Fatigue—feeling tired and lacking energy—is a common symptom reported by cancer patients. The exact cause is not always known. It can be due to your disease,
radiation, surgery, low blood counts, lack of sleep, pain, stress, and poor appetite, along with many other factors.
Fatigue from chemotherapy feels different from fatigue of everyday life. Fatigue caused by chemotherapy can appear suddenly. Patients with cancer have described it as a total lack of energy and have used words such as worn out, drained, and wiped out to describe their fatigue. Rest does not always relieve it. Not everyone feels the same kind of fatigue. It can last days, weeks, or even months.
Here are some tips on coping with fatigue:
Plan your day so that you have time to rest.Take short naps or breaks, rather than one long rest period.Save your energy for the most important things.Try easier or shorter versions of activities that you enjoy.Take short walks and do light exercise, if possible. Exercise may help to reduce fatigue.Talk to your doctor about ways to save your energy and treat your fatigue. Certain medications may be helpful in reducing your symptoms depending on the cause of your fatigue.Try activities like meditation, yoga, guided imagery, and visualization.Consider alternative therapies like acupuncture. Eat as well as you can and drink plenty of fluids. Eat small amounts at a time, if that is helpful. Your doctor may have you work with a dietitian to make sure that you are meeting your nutritional needs.Limit the amount of caffeine and alcohol you drink.Join a support group. Sharing your feelings with others can ease the burden of fatigue. You can learn how others deal with their fatigue. Your doctor can connect you with a support group in your area. You may also find it helpful to work with a therapist.Ask family and friends to help you with household chores and shopping.Keep a diary of how you feel each day. This will help you plan your daily activities.Report any changes in energy level to your doctor.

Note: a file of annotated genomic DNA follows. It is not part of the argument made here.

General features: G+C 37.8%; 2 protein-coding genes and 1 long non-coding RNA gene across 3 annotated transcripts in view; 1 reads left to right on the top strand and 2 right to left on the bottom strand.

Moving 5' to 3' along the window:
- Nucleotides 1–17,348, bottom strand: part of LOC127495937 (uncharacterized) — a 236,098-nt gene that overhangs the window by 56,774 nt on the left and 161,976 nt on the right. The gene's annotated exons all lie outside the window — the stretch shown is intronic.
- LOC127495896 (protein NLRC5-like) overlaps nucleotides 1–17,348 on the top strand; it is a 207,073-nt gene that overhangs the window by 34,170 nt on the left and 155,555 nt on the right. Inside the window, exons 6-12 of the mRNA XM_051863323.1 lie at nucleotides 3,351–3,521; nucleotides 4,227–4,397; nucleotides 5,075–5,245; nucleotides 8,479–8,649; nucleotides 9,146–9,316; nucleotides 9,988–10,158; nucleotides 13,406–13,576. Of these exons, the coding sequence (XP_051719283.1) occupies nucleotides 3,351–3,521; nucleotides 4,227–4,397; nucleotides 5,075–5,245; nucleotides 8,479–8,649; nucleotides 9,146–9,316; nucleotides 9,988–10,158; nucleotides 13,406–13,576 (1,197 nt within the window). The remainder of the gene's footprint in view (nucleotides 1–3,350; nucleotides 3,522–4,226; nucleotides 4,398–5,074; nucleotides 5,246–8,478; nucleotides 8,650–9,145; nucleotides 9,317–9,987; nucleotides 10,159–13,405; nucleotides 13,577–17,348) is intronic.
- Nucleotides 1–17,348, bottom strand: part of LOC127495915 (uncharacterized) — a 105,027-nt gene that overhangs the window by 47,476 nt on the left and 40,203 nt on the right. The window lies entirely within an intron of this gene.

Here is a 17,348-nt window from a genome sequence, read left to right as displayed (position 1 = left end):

Fatigue. American Cancer Society website. Available at: http://www.cancer.org/treatment/treatmentsandsideeffects/physicalsideeffects/dealingwithsymptomsathome/caring-for-the-patient-with-cancer-at-home-fatigue. Updated June 8, 2015. Accessed July 19, 2016.
Fatigue (feeling weak and very tired). National Cancer Institute website. Available at: http://www.cancer.gov/publications/patient-education/fatigue.pdf. Updated February 2012. Accessed July 19, 2016.
Fatigue & cancer fatigue. Cleveland Clinic website. Available at: http://my.clevelandclinic.org/health/diseases_conditions/hic_Cancer_Overview/hic_Cancer-Related_Fatigue. Updated December 10, 2014. Accessed July 19, 2016.
2/4/2013 DynaMed's Systematic Literature Surveillance. http://www.ebscohost.com/dynamed. Molassiotis A, Bardy J, Finnegan-John J, et al. Acupuncture for cancer-related fatigue in patients with breast cancer: a pragmatic randomized controlled trial.
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Last reviewed July 2016 by Michael Woods, MD
Please be aware that this information is provided to supplement the care provided by your physician. It is neither intended nor implied to be a substitute for professional medical advice. CALL YOUR HEALTHCARE PROVIDER IMMEDIATELY IF YOU THINK YOU MAY HAVE A MEDICAL EMERGENCY. Always seek the advice of your physician or other qualified health provider prior to starting any new treatment or with any questions you may have regarding a medical condition.
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